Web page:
Does anyone know where to find a recording of this? It would be very appreciated if you could please post a reply if you do.

Jul. 10 2011 05:52 PM

While it may be "likely" that Jefferson fathered children by Sally Hemmings, it is at least worth mentioning that Jefferson's brother and 2 nephews also could have fathered a child or children by Sally Hemmings. Most popular historians, such as Joseph Ellis quoted in this story, describe it as a settled fact that Jefferson was the father, instead of stating that that is their considered opinion.

I believe that only descendants of Eston Hemmings were compared to legitimate Jefferson descendants, so the second issue is that whoever fathered him did not necessarily father any other children by Hemmings. Too many people today believed that DNA testing has proved the Sally Hemmings story entirely. The DNA testing indicates that it is "likely" that Jefferson was the father of Eston Hemmings, but other biographers or historians may conclude based on Jefferson's writing and what his neighbors and family members said about him that this is an unlikely possibility.

Jul. 10 2011 02:03 PM
Richard Johnston from Manhattan upper west side

From Monticello Jefferson could watch the construction of what he called the "academical village" of his University of Virginia, and in 1976 a poll by the AIA declared that that ensemble to be the single most significant American architectural achiement since 1776.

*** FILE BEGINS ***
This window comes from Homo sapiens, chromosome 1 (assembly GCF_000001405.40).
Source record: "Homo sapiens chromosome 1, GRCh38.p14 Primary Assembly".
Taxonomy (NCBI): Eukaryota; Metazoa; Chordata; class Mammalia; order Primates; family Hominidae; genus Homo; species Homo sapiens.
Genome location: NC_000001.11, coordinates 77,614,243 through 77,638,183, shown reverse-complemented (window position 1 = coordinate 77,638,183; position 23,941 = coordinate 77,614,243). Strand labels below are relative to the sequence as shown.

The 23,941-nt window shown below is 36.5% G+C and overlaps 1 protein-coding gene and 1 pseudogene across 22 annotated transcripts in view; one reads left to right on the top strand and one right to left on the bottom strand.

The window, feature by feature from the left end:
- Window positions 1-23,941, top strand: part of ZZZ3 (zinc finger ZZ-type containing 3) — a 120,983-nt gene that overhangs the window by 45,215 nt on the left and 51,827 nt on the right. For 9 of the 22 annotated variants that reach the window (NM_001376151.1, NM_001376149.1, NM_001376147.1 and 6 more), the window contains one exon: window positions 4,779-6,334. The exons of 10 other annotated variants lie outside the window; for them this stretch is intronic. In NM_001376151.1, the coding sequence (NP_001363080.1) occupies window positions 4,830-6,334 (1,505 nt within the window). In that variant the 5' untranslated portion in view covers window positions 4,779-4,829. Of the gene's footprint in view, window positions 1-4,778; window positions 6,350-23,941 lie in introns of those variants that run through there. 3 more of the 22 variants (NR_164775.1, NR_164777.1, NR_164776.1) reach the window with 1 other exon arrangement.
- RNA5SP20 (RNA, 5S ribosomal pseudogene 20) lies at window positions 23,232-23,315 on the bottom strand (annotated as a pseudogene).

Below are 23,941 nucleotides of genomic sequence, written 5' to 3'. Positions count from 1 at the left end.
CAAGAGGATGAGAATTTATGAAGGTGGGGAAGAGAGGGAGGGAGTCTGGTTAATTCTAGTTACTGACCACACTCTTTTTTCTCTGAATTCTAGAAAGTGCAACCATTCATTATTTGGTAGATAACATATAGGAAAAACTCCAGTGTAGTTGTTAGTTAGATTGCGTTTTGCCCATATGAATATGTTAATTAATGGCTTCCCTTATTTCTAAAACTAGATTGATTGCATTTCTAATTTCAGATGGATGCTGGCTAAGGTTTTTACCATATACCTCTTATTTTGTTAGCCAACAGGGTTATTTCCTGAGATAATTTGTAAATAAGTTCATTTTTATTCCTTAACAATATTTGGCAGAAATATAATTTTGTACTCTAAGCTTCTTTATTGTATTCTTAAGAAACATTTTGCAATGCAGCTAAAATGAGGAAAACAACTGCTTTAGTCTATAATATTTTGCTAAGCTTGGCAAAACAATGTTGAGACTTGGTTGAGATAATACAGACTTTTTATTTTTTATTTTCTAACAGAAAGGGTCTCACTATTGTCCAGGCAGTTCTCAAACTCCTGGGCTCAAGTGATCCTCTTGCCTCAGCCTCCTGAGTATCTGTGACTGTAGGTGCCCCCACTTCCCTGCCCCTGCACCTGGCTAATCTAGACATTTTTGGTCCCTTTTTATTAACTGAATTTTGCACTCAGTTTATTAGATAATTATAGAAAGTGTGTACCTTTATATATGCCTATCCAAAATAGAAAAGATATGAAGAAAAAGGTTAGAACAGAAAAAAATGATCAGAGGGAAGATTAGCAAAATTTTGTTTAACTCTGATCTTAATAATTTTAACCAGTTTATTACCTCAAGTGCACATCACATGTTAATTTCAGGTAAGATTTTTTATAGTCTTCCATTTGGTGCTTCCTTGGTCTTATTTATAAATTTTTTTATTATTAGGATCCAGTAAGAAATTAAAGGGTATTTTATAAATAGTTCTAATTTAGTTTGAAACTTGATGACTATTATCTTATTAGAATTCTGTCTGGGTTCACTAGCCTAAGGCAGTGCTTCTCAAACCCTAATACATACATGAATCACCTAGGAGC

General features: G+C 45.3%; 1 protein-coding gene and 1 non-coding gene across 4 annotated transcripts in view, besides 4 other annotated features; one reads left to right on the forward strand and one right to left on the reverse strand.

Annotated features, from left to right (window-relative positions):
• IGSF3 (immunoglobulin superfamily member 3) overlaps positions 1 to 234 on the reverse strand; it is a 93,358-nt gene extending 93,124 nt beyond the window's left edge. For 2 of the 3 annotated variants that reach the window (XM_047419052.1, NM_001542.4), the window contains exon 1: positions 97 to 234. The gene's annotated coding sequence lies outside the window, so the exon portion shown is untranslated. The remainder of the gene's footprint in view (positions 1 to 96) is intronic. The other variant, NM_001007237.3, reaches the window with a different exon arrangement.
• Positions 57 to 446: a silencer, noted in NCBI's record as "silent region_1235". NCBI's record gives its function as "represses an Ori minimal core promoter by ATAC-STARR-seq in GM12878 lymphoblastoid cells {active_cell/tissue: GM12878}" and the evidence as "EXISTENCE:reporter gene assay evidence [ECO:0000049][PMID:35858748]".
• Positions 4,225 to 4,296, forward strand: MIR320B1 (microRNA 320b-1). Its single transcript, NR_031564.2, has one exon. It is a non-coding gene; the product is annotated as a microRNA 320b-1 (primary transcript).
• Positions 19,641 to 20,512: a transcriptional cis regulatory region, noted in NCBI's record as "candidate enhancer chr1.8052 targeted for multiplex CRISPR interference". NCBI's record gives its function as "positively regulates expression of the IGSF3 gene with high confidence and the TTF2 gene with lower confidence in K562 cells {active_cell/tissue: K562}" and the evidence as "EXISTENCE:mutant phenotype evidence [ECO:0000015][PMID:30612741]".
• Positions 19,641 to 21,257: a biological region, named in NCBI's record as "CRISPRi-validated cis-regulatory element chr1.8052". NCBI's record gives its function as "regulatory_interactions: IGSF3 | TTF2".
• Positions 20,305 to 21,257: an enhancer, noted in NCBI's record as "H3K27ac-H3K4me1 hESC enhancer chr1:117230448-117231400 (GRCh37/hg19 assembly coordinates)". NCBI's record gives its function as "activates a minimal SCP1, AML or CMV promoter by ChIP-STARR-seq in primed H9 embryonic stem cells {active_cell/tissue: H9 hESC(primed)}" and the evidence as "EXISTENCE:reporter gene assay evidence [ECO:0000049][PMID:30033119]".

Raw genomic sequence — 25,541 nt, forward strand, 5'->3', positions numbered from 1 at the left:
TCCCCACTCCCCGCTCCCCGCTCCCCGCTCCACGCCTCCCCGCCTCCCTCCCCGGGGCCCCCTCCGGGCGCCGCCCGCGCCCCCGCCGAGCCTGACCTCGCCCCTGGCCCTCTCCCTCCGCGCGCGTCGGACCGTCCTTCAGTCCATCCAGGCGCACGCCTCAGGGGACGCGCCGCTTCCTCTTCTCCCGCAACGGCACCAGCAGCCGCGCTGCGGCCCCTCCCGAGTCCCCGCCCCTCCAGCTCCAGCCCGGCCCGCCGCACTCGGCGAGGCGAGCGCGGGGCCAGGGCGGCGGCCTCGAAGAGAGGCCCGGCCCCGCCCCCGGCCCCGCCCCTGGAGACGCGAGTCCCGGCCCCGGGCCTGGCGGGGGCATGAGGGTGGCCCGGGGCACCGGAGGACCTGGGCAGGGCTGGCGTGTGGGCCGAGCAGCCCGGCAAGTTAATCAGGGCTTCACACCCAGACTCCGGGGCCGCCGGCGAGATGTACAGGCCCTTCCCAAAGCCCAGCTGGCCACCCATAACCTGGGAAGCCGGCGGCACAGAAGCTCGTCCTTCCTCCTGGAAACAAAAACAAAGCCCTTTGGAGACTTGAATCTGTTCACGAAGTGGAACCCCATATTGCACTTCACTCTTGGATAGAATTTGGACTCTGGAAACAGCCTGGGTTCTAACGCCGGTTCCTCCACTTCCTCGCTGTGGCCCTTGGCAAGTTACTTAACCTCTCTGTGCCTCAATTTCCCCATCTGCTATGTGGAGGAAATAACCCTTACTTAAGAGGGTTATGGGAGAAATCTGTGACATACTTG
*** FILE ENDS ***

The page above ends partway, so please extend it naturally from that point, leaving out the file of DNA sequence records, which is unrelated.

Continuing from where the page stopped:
Jul. 10 2011 12:39 PM
SteVeNO! from 'merica

The quote from FDR, as he grapples with Jefferson and his cohorts as both idealists, and as flawed humans, "Theirs were not the gods of things as they were, but the gods of things as they ought to be," leads to a funny place.
If you search it, you'll be led to Billiken, the "god of things as they ought to be," a good-luck charm born in a dream in 1908. It enjoyed widespread popularity in St. Louis, Alaska, and the rest of America, as well as Japan before fading into obscurity. I remember gifts from eccentric relatives of something like him, worry warts?, worry beads?, as a youth in the late 50s.

Jan. 27 2011 04:18 PM
Melinda from Peekskill, NY

This is possibly be the best show I have heard on public radio.

Jan. 27 2011 03:42 PM
Joseph Hervan

There is no proof that Thomas Jefferson had children with Sally. The only proof is that a Jefferson did.Never assume

Dec. 06 2010 12:17 PM
Majora Carter from the South Bronx

Thanks so much for illuminating a very hard-to-acknowledge subject with such great skill and sensitivity to everyone!